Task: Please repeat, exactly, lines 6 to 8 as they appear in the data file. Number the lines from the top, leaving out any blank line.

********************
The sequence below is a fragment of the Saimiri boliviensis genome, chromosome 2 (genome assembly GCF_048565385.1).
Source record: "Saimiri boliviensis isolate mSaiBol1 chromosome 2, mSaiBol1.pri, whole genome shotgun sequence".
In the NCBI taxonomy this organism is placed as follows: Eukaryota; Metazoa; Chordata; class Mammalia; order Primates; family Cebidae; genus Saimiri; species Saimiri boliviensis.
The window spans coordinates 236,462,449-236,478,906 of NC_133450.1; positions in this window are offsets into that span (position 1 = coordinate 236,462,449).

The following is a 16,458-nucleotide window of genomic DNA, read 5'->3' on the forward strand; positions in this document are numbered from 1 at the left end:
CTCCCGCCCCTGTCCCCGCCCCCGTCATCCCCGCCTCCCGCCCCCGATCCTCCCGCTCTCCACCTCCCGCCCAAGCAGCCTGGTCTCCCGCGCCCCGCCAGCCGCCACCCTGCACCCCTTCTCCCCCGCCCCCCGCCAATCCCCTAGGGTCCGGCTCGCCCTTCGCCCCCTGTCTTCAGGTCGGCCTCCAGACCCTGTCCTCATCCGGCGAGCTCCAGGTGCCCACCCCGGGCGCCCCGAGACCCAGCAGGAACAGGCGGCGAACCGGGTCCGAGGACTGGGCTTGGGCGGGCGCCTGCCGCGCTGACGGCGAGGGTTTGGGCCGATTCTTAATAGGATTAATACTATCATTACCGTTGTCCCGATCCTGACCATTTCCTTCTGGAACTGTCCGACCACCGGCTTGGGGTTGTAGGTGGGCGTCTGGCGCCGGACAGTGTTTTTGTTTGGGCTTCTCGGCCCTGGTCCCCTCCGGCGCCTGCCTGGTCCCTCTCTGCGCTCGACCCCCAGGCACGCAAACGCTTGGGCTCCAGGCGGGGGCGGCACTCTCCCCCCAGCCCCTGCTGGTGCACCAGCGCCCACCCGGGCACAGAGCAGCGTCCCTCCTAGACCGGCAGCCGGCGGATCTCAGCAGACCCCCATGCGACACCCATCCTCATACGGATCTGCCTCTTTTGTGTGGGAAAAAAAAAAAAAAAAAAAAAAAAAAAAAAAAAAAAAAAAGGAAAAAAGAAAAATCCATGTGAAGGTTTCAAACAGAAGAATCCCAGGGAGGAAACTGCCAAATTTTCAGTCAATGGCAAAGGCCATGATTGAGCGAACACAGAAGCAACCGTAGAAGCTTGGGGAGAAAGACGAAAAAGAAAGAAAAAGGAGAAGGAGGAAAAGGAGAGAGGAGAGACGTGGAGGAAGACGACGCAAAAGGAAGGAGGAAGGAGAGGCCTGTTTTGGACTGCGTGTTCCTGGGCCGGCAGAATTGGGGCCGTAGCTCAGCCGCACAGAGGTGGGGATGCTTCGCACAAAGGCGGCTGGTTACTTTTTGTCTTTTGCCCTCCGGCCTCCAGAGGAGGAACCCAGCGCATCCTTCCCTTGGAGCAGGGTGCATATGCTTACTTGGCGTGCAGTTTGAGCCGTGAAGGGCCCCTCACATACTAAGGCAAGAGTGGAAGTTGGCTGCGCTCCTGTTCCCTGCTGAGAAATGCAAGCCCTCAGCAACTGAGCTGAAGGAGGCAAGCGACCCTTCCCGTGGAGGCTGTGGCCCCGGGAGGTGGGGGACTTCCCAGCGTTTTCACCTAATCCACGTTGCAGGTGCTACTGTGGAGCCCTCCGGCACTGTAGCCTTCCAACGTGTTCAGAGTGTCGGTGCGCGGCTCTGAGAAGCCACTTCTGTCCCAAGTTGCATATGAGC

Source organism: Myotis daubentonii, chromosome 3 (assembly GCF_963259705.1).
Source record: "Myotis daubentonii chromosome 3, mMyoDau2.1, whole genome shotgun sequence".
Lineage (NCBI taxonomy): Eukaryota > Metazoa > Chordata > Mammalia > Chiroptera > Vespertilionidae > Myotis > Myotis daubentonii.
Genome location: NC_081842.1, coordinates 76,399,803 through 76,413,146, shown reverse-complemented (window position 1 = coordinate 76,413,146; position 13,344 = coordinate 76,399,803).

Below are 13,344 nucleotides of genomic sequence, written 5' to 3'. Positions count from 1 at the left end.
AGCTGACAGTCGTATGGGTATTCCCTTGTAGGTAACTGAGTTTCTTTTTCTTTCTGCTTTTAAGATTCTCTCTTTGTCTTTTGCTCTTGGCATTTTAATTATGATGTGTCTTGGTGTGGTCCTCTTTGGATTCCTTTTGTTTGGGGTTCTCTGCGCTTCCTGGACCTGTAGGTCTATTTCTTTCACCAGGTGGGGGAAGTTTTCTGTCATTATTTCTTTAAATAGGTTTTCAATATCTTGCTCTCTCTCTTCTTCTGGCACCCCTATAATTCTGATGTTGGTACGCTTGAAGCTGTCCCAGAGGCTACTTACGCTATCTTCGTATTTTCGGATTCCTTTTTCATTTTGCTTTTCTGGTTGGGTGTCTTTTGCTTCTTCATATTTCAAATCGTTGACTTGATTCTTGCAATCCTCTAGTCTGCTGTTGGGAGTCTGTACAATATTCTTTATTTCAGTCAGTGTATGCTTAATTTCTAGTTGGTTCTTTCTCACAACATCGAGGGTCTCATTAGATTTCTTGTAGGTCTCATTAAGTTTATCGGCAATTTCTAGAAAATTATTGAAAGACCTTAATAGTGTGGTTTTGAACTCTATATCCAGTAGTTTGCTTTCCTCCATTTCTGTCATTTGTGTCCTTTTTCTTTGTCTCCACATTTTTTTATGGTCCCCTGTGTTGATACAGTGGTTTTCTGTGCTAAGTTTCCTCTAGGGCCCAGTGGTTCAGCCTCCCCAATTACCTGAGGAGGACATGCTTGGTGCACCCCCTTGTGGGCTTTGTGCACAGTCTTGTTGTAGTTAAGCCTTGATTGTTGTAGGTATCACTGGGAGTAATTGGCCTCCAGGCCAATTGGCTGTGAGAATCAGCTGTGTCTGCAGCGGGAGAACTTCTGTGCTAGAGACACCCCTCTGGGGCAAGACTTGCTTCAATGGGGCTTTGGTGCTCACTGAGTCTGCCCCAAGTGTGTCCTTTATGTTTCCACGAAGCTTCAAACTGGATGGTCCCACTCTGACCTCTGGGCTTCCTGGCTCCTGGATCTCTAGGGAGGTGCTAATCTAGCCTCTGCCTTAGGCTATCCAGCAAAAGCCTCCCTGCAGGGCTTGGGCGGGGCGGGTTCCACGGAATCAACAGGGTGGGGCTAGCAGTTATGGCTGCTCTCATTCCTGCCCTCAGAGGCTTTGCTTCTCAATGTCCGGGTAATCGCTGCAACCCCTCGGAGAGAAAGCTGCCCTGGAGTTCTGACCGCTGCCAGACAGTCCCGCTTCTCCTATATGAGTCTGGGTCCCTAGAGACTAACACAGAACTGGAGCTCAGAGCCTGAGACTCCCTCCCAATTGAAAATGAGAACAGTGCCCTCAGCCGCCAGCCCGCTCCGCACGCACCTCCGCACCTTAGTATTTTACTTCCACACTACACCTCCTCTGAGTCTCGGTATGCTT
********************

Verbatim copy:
CTCCCGCCCCTGTCCCCGCCCCCGTCATCCCCGCCTCCCGCCCCCGATCCTCCCGCTCTCCACCTCCCGCCCAAGCAGCCTGGTCTCCCGCGCCCCGCCAGCCGCCACCCTGCACCCCTTCTCCCCCGCCCCCCGCCAATCCCCTAGGGTCCGGCTCGCCCTTCGCCCCCTGTCTTCAGGTCGGCCTCCAGACCCTGTCCTCATCCGGCGAGCTCCAGGTGCCCACCCCGGGCGCCCCGAGACCCAGCAGGAACAGGCGGCGAACCGGGTCCGAGGACTGGGCTTGGGCGGGCGCCTGCCGCGCTGACGGCGAGGGTTTGGGCCGATTCTTAATAGGATTAATACTATCATTACCGTTGTCCCGATCCTGACCATTTCCTTCTGGAACTGTCCGACCACCGGCTTGGGGTTGTAGGTGGGCGTCTGGCGCCGGACAGTGTTTTTGTTTGGGCTTCTCGGCCCTGGTCCCCTCCGGCGCCTGCCTGGTCCCTCTCTGCGCTCGACCCCCAGGCACGCAAACGCTTGGGCTCCAGGCGGGGGCGGCACTCTCCCCCCAGCCCCTGCTGGTGCACCAGCGCCCACCCGGGCACAGAGCAGCGTCCCTCCTAGACCGGCAGCCGGCGGATCTCAGCAGACCCCCATGCGACACCCATCCTCATACGGATCTGCCTCTTTTGTGTGGGAAAAAAAAAAAAAAAAAAAAAAAAAAAAAAAAAAAAAAAAGGAAAAAAGAAAAATCCATGTGAAGGTTTCAAACAGAAGAATCCCAGGGAGGAAACTGCCAAATTTTCAGTCAATGGCAAAGGCCATGATTGAGCGAACACAGAAGCAACCGTAGAAGCTTGGGGAGAAAGACGAAAAAGAAAGAAAAAGGAGAAGGAGGAAAAGGAGAGAGGAGAGACGTGGAGGAAGACGACGCAAAAGGAAGGAGGAAGGAGAGGCCTGTTTTGGACTGCGTGTTCCTGGGCCGGCAGAATTGGGGCCGTAGCTCAGCCGCACAGAGGTGGGGATGCTTCGCACAAAGGCGGCTGGTTACTTTTTGTCTTTTGCCCTCCGGCCTCCAGAGGAGGAACCCAGCGCATCCTTCCCTTGGAGCAGGGTGCATATGCTTACTTGGCGTGCAGTTTGAGCCGTGAAGGGCCCCTCACATACTAAGGCAAGAGTGGAAGTTGGCTGCGCTCCTGTTCCCTGCTGAGAAATGCAAGCCCTCAGCAACTGAGCTGAAGGAGGCAAGCGACCCTTCCCGTGGAGGCTGTGGCCCCGGGAGGTGGGGGACTTCCCAGCGTTTTCACCTAATCCACGTTGCAGGTGCTACTGTGGAGCCCTCCGGCACTGTAGCCTTCCAACGTGTTCAGAGTGTCGGTGCGCGGCTCTGAGAAGCCACTTCTGTCCCAAGTTGCATATGAGC

Source organism: Myotis daubentonii, chromosome 3 (assembly GCF_963259705.1).
Source record: "Myotis daubentonii chromosome 3, mMyoDau2.1, whole genome shotgun sequence".